Russia – The Kola Peninsula.

The Kola Peninsula sits almost completely above the arctic circle, south of the Barents Sea. Murmansk is the only large city in the Russian portion of what was traditional Lapland. The Khibiny Mountains surrounded by tundra in the center of the peninsula was the result of the mineralogically rich agpaitic alkali intrusions. Glacial erosion helped uncover the pegmatitic rocks which comprise the khibiny and Lovozero massifs. As a testament to this wonderful mineral location, many of the minerals discovered here were named in honor of these localities.

Lapland anyone? Yesterday Reuters carried a report of Russia offering Germany help with rare earth elements from the Kola Peninsula. In reality, Russia is suggesting that Germany help Russia develop the vast mineral deposits in the Kola Peninsula, Russia’s Lapland. Germany would be foolish to turn down the proposal out of hand. Germany has previous form in the Kola Peninsula, home to a secret German naval base at the start of World War Two, before Hitler seized Norway and it was no longer needed. Below, how Reuters covered the development.

Russia offers Germany help on rare earths
18th July 2011

WOLFSBURG – Russia is offering Germany closer cooperation on rare earths as well as gas and oil supplies, a Russian official said on Monday ahead of an annual bilateral summit in Germany.

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Berlin has been trying to improve German industry’s access to the prized metals, which are used to manufacture a range of high-tech products and whose supply has been hit by export curbs by dominant producer China, among other factors.

“There are very many rare earths deposits on the Kola peninsula,” said Valeri Jasev, president of the Russian Gas Society and deputy head of Russia’s parliament, adding that the two countries could increase cooperation in the area.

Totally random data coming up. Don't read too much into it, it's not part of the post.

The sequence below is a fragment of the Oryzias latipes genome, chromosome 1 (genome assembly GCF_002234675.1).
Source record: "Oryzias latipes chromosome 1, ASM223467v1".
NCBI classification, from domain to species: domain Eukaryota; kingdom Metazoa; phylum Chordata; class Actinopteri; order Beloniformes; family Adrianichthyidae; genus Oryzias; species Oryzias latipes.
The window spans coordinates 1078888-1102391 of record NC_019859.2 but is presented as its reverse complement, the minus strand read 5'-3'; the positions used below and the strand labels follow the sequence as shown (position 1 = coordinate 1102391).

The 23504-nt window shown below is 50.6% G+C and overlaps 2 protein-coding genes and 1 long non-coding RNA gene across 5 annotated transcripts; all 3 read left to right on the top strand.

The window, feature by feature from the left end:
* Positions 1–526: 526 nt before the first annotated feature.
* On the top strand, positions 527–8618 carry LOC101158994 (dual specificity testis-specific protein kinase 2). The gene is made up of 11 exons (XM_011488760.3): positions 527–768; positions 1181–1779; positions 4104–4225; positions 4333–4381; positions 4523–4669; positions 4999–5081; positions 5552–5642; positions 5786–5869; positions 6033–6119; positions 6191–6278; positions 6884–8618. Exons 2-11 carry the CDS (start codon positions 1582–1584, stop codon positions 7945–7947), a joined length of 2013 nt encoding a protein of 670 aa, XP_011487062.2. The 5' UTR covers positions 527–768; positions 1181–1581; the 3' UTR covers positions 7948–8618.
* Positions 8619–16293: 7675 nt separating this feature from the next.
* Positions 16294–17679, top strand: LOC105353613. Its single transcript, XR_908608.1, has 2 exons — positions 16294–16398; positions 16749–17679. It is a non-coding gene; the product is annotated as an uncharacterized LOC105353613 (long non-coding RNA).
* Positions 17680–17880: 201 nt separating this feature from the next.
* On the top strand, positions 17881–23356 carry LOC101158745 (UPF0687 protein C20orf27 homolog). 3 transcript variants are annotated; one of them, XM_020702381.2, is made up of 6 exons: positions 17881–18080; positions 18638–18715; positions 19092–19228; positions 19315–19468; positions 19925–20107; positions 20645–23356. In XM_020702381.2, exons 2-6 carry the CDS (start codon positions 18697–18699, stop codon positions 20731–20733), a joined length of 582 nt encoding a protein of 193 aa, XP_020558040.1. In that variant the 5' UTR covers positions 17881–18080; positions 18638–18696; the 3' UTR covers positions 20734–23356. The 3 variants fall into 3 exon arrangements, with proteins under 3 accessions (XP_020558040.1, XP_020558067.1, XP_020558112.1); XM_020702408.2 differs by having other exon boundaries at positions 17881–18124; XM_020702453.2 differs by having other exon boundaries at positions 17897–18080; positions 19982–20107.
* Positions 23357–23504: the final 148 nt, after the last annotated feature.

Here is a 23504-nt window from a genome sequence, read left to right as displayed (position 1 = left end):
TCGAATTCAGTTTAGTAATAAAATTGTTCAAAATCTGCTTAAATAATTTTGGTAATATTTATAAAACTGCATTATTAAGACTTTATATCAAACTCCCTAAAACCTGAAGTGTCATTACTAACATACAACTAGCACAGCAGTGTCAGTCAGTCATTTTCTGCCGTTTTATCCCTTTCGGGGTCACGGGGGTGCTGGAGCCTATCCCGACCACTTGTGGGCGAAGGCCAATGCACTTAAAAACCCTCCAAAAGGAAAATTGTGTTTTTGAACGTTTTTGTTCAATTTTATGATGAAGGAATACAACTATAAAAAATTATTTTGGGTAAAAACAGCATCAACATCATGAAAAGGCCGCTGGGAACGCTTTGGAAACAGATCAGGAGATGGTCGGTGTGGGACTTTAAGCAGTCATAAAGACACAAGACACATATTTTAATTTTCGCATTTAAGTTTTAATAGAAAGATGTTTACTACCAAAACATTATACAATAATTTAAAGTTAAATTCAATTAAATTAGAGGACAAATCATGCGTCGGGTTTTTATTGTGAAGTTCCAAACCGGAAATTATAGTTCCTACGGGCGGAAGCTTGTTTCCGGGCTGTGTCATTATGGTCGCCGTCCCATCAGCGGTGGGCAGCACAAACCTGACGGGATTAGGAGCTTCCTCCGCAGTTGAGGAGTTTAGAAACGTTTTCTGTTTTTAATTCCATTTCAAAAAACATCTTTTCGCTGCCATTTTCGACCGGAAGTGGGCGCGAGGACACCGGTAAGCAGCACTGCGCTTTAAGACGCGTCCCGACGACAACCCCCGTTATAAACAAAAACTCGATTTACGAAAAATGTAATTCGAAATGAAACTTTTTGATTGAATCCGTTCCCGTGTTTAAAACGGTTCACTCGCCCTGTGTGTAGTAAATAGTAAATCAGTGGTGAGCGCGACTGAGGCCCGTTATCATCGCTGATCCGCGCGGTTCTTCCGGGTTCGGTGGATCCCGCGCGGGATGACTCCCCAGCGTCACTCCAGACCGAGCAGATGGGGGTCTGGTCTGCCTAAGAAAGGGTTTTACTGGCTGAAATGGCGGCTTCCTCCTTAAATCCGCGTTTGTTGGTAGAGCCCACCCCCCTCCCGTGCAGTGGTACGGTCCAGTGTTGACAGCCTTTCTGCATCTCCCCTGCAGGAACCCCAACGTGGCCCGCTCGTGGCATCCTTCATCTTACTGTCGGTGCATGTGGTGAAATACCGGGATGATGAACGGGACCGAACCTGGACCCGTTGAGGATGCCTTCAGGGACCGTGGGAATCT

The statement came before German Chancellor Angela Merkel was to meet Russian President Dmitry Medvedev later on Monday and on Tuesday to discuss deepening ties, with oil and gas cooperation figuring prominently on the agenda.
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So what is up for grabs in the Kola Peninsula? Well it turns out quite a lot as far a minerals go.

MINERAL LOCALITY: The Kola Peninsula, Russia

—-In addition to the unusual chemistry of high alkali metal content and low silica and aluminum content; there is also unusually high concentrations of titanium, zirconium, phosphorous, manganese, strontium, zinc, lead, uranium, barium and especially rare earth metals such as yttrium, niobium, cerium, lanthanum, cesium, ytterbium and neodymium. Many of the new minerals found here are typically sodium titanium silicates. By far the greatest number of unique minerals from the Kola Peninsula are silicates. But, unique carbonates, oxides and phosphates are also well represented. In the table below, minerals that were first discovered from the Kola Peninsula (called the mineral’s type locality) are in bold. The list below is quite extensive, but still not close to a complete list of all the minerals found here. The list of minerals includes those minerals that were discovered here as well as those that have been given world wide attention from this locality.
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Russia may cash in as China cuts rare earth metal exports
This online supplement is produced and published by Rossiyskaya Gazeta (Russia), which takes sole responsibility for the content.
Ivan Rubanov, Expert magazine 
3:55PM GMT 24 Feb 2011

China’s decision to reduce exports of rare earth metals shocked the world, but ?the crisis could be an opportunity for Russia

— The REM crunch, however, may prove to be an opportunity for Russia. Currently, there is practically no REM production; rare earth metals are mostly produced as a by-product.

In northern Russia, for instance, the Lovozersk integrated mining-and-processing plant (IMPP) mines loparite ores (which contain a wide range of REM: tantalum, niobium, zirconium, lanthanum, cerium, etc) and the Solikamsk Magnesium Plant (SMP) processes concentrates of these. But these facilities focus on the production of magnesium; the rare earth metals business is merely auxiliary.